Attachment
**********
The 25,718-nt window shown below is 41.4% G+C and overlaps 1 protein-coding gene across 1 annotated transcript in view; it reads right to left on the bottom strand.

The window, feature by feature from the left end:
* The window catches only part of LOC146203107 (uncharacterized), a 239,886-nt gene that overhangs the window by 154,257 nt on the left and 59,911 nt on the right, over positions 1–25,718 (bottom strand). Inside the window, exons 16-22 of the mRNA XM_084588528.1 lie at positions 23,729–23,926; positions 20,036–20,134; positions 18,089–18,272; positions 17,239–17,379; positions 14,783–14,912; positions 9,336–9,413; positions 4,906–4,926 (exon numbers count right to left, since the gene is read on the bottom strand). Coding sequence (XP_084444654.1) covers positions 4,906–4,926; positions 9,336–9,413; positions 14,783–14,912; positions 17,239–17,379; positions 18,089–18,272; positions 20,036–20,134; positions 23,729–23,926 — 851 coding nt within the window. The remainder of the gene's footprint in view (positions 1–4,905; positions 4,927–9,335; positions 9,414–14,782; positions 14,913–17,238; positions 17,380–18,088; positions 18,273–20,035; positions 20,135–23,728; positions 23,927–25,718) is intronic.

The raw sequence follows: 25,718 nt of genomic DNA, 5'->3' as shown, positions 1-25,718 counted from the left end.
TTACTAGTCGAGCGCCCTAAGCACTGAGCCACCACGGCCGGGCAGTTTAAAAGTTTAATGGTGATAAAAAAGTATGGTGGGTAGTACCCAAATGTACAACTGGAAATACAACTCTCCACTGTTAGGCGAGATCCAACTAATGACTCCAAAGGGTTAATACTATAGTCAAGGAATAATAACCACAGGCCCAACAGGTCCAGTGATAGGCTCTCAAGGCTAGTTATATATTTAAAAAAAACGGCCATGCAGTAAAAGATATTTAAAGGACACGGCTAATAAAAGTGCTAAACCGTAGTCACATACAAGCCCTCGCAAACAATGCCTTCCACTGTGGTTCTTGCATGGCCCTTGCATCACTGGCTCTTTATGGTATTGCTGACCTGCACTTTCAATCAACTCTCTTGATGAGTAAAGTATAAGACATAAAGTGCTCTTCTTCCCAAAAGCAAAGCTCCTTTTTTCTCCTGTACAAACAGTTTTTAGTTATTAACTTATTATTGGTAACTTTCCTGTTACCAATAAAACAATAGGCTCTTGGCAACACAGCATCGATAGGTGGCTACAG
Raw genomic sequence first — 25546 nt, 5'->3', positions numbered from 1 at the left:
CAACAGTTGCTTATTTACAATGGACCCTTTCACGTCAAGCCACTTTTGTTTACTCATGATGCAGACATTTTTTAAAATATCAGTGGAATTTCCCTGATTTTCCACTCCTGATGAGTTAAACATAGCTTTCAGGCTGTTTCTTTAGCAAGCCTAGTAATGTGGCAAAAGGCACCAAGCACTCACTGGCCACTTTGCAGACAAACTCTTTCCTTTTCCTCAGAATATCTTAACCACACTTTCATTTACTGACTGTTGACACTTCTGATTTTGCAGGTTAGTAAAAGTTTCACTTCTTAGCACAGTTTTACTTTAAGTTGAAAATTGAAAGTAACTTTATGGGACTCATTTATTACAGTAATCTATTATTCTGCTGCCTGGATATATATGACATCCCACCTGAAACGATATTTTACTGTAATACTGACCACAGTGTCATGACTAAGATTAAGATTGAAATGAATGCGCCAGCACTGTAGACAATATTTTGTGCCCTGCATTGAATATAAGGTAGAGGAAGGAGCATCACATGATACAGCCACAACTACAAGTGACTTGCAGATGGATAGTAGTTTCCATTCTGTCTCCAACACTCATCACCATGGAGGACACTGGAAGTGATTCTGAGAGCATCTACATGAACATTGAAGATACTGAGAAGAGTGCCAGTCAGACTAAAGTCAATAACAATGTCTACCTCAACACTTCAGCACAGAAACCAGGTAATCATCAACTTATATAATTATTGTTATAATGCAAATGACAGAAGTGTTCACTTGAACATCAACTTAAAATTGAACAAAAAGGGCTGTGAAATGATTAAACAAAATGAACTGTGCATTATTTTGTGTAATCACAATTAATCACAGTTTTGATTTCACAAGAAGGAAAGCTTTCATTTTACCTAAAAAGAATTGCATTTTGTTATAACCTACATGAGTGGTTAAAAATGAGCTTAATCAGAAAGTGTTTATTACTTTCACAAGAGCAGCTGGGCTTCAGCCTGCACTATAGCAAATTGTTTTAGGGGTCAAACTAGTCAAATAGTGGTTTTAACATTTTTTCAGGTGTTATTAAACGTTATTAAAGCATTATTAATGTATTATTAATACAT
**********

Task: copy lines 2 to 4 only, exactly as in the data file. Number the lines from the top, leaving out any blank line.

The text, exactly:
The window, feature by feature from the left end:
* The window catches only part of LOC146203107 (uncharacterized), a 239,886-nt gene that overhangs the window by 154,257 nt on the left and 59,911 nt on the right, over positions 1–25,718 (bottom strand). Inside the window, exons 16-22 of the mRNA XM_084588528.1 lie at positions 23,729–23,926; positions 20,036–20,134; positions 18,089–18,272; positions 17,239–17,379; positions 14,783–14,912; positions 9,336–9,413; positions 4,906–4,926 (exon numbers count right to left, since the gene is read on the bottom strand). Coding sequence (XP_084444654.1) covers positions 4,906–4,926; positions 9,336–9,413; positions 14,783–14,912; positions 17,239–17,379; positions 18,089–18,272; positions 20,036–20,134; positions 23,729–23,926 — 851 coding nt within the window. The remainder of the gene's footprint in view (positions 1–4,905; positions 4,927–9,335; positions 9,414–14,782; positions 14,913–17,238; positions 17,380–18,088; positions 18,273–20,035; positions 20,135–23,728; positions 23,927–25,718) is intronic.

The raw sequence follows: 25,718 nt of genomic DNA, 5'->3' as shown, positions 1-25,718 counted from the left end.